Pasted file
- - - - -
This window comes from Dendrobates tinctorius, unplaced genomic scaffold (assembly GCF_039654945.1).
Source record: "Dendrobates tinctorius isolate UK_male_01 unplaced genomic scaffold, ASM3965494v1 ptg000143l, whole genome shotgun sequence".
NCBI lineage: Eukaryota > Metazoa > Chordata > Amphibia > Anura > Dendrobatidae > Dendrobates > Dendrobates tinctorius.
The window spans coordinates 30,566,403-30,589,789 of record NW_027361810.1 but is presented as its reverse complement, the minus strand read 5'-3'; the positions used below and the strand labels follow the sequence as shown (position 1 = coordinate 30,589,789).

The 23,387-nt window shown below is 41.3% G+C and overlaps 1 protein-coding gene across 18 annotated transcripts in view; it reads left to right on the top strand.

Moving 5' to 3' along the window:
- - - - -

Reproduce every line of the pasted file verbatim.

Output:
This window comes from Dendrobates tinctorius, unplaced genomic scaffold (assembly GCF_039654945.1).
Source record: "Dendrobates tinctorius isolate UK_male_01 unplaced genomic scaffold, ASM3965494v1 ptg000143l, whole genome shotgun sequence".
NCBI lineage: Eukaryota > Metazoa > Chordata > Amphibia > Anura > Dendrobatidae > Dendrobates > Dendrobates tinctorius.
The window spans coordinates 30,566,403-30,589,789 of record NW_027361810.1 but is presented as its reverse complement, the minus strand read 5'-3'; the positions used below and the strand labels follow the sequence as shown (position 1 = coordinate 30,589,789).

The 23,387-nt window shown below is 41.3% G+C and overlaps 1 protein-coding gene across 18 annotated transcripts in view; it reads left to right on the top strand.

Moving 5' to 3' along the window: